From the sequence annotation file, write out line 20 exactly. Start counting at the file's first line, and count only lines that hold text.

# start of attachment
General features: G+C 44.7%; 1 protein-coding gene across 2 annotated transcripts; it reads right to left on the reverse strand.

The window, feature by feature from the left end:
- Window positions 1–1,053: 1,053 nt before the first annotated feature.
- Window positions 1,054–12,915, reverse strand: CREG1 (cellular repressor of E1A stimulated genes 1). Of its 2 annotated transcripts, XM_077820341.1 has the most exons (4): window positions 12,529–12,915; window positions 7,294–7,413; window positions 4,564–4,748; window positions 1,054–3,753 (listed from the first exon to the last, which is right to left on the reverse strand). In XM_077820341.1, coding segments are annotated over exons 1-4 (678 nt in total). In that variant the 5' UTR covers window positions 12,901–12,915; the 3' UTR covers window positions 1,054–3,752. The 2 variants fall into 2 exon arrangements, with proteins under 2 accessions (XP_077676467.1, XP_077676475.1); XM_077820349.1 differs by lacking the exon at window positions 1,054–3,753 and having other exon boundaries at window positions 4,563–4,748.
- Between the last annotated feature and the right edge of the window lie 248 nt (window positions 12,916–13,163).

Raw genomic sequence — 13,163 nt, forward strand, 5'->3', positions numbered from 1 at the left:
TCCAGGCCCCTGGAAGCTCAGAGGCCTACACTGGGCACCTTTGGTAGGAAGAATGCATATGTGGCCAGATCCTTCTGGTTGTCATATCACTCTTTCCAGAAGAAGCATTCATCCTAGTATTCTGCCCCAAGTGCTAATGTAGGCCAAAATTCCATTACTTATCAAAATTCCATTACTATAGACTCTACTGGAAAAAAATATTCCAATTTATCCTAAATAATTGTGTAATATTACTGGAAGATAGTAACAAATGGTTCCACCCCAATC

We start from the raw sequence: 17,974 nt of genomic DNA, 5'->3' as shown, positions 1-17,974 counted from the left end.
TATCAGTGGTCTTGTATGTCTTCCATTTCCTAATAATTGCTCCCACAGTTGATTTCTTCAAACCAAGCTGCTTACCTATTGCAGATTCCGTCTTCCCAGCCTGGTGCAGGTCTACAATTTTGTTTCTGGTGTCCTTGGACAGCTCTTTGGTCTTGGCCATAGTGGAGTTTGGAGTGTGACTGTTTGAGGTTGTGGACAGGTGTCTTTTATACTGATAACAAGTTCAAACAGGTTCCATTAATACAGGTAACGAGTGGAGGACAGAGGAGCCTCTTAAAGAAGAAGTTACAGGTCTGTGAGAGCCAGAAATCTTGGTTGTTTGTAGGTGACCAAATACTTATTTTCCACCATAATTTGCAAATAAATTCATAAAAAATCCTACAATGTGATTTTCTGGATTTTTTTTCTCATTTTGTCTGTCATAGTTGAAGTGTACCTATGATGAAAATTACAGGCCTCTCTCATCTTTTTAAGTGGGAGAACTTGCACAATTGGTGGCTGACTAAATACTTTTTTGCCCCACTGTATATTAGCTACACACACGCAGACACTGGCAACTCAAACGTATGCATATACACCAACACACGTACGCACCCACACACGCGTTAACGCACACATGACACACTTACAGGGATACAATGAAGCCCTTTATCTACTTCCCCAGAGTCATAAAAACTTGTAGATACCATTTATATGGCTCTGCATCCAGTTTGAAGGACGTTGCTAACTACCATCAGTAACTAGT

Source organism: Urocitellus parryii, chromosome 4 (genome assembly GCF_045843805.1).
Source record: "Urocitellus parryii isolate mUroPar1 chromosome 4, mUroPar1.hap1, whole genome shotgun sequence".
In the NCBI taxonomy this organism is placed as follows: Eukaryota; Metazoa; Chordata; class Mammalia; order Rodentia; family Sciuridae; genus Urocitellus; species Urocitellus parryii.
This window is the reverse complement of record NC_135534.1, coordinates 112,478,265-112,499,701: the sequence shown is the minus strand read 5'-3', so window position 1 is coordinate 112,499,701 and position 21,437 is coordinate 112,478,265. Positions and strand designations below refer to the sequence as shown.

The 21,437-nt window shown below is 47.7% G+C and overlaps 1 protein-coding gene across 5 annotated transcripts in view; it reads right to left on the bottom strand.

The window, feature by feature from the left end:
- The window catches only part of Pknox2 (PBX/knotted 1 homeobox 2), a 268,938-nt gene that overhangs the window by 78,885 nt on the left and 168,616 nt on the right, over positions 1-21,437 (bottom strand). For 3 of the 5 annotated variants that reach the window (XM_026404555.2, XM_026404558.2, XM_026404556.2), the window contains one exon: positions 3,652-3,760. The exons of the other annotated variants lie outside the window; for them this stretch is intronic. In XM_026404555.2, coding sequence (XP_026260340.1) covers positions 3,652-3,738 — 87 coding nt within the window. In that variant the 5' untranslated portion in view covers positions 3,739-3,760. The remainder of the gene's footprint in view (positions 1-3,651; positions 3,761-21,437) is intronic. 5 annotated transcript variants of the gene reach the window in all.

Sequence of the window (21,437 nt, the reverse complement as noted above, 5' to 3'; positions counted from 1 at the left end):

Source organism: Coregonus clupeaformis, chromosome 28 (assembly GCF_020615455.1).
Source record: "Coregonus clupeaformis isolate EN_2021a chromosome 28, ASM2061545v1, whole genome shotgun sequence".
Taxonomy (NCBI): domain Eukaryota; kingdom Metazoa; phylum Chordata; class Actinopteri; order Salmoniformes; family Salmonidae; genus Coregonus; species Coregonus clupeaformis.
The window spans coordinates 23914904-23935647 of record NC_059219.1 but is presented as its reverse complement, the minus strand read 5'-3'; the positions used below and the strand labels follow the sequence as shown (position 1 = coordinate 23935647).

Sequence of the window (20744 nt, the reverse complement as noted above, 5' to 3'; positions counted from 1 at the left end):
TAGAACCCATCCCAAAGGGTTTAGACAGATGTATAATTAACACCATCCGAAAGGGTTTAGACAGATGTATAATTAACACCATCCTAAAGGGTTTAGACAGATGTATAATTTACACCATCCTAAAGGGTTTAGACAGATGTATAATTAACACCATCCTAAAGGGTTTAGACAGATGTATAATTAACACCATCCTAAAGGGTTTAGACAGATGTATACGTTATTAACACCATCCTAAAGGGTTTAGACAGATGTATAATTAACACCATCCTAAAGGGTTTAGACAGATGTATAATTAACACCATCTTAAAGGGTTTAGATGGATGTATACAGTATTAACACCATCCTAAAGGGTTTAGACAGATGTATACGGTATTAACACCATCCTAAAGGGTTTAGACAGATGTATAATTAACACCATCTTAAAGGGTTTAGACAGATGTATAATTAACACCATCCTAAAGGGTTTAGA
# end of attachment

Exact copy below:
Taxonomy (NCBI): domain Eukaryota; kingdom Metazoa; phylum Chordata; class Actinopteri; order Salmoniformes; family Salmonidae; genus Coregonus; species Coregonus clupeaformis.